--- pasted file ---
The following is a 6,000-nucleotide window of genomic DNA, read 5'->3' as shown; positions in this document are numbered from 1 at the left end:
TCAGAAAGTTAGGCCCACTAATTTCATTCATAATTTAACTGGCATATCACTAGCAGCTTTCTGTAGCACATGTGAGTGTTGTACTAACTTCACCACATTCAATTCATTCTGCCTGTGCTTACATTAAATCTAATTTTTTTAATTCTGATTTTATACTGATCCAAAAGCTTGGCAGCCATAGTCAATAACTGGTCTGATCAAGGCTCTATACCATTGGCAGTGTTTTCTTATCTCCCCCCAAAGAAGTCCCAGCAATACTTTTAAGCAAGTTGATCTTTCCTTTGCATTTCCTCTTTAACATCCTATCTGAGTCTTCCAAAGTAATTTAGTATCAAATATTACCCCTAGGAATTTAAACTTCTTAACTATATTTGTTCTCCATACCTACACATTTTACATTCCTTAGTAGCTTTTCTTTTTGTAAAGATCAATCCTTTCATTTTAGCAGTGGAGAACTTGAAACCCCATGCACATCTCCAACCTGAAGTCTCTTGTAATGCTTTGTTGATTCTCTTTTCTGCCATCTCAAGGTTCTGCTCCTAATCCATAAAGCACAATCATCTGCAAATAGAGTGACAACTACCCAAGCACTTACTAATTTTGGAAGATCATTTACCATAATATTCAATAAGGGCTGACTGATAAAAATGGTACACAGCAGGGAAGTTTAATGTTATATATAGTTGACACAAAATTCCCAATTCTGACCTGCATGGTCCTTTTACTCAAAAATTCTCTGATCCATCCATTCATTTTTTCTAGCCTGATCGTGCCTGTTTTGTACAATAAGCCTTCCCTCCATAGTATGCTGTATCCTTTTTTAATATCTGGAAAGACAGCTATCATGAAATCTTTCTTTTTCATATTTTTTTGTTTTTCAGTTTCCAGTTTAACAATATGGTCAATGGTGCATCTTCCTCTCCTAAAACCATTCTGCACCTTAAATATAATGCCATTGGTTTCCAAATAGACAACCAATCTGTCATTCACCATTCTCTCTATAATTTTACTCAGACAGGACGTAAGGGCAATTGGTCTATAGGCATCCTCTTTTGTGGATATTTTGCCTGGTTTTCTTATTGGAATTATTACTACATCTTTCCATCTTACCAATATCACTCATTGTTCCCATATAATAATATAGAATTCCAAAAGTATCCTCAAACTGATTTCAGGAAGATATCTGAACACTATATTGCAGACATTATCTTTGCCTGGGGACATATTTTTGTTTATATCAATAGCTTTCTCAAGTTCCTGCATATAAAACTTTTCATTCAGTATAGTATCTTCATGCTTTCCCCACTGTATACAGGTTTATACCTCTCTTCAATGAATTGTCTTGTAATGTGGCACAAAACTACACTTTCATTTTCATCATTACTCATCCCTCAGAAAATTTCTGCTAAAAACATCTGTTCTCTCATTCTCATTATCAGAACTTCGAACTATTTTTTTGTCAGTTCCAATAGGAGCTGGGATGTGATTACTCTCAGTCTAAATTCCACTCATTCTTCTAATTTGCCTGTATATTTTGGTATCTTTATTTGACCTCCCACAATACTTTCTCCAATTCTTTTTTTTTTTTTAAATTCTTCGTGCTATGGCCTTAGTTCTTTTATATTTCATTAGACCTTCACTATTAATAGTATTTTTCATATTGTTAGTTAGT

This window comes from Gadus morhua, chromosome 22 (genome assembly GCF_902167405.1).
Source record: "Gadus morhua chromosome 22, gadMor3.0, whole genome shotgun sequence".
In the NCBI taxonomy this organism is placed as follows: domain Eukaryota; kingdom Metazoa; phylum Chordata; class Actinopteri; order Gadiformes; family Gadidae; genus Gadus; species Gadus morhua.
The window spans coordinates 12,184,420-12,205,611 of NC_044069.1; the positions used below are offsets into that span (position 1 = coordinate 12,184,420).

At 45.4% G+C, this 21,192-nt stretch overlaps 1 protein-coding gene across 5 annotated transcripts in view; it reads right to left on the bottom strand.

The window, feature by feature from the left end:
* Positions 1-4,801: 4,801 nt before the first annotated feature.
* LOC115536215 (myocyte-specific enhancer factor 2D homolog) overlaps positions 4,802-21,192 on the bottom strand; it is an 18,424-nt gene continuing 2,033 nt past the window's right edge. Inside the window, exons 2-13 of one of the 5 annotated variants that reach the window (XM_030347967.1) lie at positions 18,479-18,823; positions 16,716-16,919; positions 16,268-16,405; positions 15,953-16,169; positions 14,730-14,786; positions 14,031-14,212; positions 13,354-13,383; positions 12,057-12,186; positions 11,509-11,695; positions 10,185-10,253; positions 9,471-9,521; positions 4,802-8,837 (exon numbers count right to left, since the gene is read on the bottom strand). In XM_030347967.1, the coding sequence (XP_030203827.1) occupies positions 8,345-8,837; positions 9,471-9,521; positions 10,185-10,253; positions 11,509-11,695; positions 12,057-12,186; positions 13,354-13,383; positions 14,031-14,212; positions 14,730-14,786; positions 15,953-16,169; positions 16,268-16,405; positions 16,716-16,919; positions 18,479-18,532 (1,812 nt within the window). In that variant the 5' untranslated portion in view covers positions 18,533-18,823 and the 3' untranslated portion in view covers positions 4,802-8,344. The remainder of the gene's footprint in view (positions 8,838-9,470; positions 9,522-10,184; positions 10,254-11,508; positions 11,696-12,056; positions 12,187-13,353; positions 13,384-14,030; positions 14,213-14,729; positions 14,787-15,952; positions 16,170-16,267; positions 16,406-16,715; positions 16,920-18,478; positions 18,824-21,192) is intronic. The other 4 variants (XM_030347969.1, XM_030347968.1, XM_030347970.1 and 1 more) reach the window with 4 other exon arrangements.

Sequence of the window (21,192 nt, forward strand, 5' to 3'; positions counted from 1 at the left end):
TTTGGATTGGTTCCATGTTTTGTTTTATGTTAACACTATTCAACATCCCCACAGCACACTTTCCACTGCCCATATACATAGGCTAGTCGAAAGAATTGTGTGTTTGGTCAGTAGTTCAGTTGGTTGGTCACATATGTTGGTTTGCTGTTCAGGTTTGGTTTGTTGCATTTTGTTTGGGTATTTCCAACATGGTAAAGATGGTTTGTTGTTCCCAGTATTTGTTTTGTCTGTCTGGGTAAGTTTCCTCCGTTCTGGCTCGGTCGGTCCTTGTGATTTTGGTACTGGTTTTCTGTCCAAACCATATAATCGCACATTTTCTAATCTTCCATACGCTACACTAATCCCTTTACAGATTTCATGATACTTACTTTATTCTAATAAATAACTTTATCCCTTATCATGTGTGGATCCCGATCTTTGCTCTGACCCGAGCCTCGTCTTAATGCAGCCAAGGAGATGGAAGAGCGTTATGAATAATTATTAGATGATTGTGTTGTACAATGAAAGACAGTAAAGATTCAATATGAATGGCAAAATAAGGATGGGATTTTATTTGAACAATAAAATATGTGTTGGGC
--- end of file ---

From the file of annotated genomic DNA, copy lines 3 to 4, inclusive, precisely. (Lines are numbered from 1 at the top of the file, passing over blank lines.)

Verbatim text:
This window comes from Gadus morhua, chromosome 22 (genome assembly GCF_902167405.1).
Source record: "Gadus morhua chromosome 22, gadMor3.0, whole genome shotgun sequence".